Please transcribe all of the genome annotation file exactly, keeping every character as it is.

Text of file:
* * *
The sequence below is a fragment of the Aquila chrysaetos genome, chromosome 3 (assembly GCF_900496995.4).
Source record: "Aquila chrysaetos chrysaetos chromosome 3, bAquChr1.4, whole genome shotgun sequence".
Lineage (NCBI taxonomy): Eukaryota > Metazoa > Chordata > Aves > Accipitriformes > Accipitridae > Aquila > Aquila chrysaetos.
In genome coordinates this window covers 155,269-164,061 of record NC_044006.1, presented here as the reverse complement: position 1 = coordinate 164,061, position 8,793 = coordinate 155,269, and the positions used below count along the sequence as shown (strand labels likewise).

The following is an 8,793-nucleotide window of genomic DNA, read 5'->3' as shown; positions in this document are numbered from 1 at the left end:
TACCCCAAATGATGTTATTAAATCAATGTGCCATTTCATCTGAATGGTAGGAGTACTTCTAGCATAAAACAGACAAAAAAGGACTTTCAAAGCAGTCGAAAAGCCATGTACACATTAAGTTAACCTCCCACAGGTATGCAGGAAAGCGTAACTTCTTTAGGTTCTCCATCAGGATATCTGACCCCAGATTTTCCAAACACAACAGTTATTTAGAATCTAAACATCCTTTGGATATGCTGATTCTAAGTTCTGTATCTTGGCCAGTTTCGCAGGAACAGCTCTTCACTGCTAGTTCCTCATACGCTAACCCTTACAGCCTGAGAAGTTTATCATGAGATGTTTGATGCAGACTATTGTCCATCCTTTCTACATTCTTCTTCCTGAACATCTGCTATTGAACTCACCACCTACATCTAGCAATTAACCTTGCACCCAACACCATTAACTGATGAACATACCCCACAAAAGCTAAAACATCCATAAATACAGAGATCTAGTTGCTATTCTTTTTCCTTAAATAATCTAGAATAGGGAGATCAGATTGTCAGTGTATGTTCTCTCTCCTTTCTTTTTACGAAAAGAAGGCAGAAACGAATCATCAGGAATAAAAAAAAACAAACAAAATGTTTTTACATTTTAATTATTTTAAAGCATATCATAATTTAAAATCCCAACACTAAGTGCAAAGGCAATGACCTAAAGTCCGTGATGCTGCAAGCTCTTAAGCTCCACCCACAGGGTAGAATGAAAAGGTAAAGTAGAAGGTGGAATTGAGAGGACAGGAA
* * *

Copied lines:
The sequence below is a fragment of the Aquila chrysaetos genome, chromosome 3 (assembly GCF_900496995.4).
Source record: "Aquila chrysaetos chrysaetos chromosome 3, bAquChr1.4, whole genome shotgun sequence".
Lineage (NCBI taxonomy): Eukaryota > Metazoa > Chordata > Aves > Accipitriformes > Accipitridae > Aquila > Aquila chrysaetos.
In genome coordinates this window covers 155,269-164,061 of record NC_044006.1, presented here as the reverse complement: position 1 = coordinate 164,061, position 8,793 = coordinate 155,269, and the positions used below count along the sequence as shown (strand labels likewise).

The following is an 8,793-nucleotide window of genomic DNA, read 5'->3' as shown; positions in this document are numbered from 1 at the left end:
TACCCCAAATGATGTTATTAAATCAATGTGCCATTTCATCTGAATGGTAGGAGTACTTCTAGCATAAAACAGACAAAAAAGGACTTTCAAAGCAGTCGAAAAGCCATGTACACATTAAGTTAACCTCCCACAGGTATGCAGGAAAGCGTAACTTCTTTAGGTTCTCCATCAGGATATCTGACCCCAGATTTTCCAAACACAACAGTTATTTAGAATCTAAACATCCTTTGGATATGCTGATTCTAAGTTCTGTATCTTGGCCAGTTTCGCAGGAACAGCTCTTCACTGCTAGTTCCTCATACGCTAACCCTTACAGCCTGAGAAGTTTATCATGAGATGTTTGATGCAGACTATTGTCCATCCTTTCTACATTCTTCTTCCTGAACATCTGCTATTGAACTCACCACCTACATCTAGCAATTAACCTTGCACCCAACACCATTAACTGATGAACATACCCCACAAAAGCTAAAACATCCATAAATACAGAGATCTAGTTGCTATTCTTTTTCCTTAAATAATCTAGAATAGGGAGATCAGATTGTCAGTGTATGTTCTCTCTCCTTTCTTTTTACGAAAAGAAGGCAGAAACGAATCATCAGGAATAAAAAAAAACAAACAAAATGTTTTTACATTTTAATTATTTTAAAGCATATCATAATTTAAAATCCCAACACTAAGTGCAAAGGCAATGACCTAAAGTCCGTGATGCTGCAAGCTCTTAAGCTCCACCCACAGGGTAGAATGAAAAGGTAAAGTAGAAGGTGGAATTGAGAGGACAGGAA